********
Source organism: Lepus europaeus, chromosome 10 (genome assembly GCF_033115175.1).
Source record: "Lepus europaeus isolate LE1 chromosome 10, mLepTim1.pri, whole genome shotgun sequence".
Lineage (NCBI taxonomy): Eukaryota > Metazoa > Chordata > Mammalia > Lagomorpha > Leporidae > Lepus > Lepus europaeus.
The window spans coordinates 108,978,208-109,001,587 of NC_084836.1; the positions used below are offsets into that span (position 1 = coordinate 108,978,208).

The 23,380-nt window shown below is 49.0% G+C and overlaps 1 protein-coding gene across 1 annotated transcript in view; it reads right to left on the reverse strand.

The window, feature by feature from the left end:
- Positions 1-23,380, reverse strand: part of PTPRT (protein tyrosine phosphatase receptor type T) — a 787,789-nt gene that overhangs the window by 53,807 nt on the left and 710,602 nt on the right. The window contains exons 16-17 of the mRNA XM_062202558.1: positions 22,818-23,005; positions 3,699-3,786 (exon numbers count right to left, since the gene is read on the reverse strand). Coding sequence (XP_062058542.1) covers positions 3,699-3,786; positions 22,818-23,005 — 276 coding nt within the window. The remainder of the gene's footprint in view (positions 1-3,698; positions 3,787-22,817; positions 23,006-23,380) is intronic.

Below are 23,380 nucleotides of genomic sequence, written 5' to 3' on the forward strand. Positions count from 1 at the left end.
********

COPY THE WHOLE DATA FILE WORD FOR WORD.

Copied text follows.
Source organism: Lepus europaeus, chromosome 10 (genome assembly GCF_033115175.1).
Source record: "Lepus europaeus isolate LE1 chromosome 10, mLepTim1.pri, whole genome shotgun sequence".
Lineage (NCBI taxonomy): Eukaryota > Metazoa > Chordata > Mammalia > Lagomorpha > Leporidae > Lepus > Lepus europaeus.
The window spans coordinates 108,978,208-109,001,587 of NC_084836.1; the positions used below are offsets into that span (position 1 = coordinate 108,978,208).

The 23,380-nt window shown below is 49.0% G+C and overlaps 1 protein-coding gene across 1 annotated transcript in view; it reads right to left on the reverse strand.

The window, feature by feature from the left end:
- Positions 1-23,380, reverse strand: part of PTPRT (protein tyrosine phosphatase receptor type T) — a 787,789-nt gene that overhangs the window by 53,807 nt on the left and 710,602 nt on the right. The window contains exons 16-17 of the mRNA XM_062202558.1: positions 22,818-23,005; positions 3,699-3,786 (exon numbers count right to left, since the gene is read on the reverse strand). Coding sequence (XP_062058542.1) covers positions 3,699-3,786; positions 22,818-23,005 — 276 coding nt within the window. The remainder of the gene's footprint in view (positions 1-3,698; positions 3,787-22,817; positions 23,006-23,380) is intronic.

Below are 23,380 nucleotides of genomic sequence, written 5' to 3' on the forward strand. Positions count from 1 at the left end.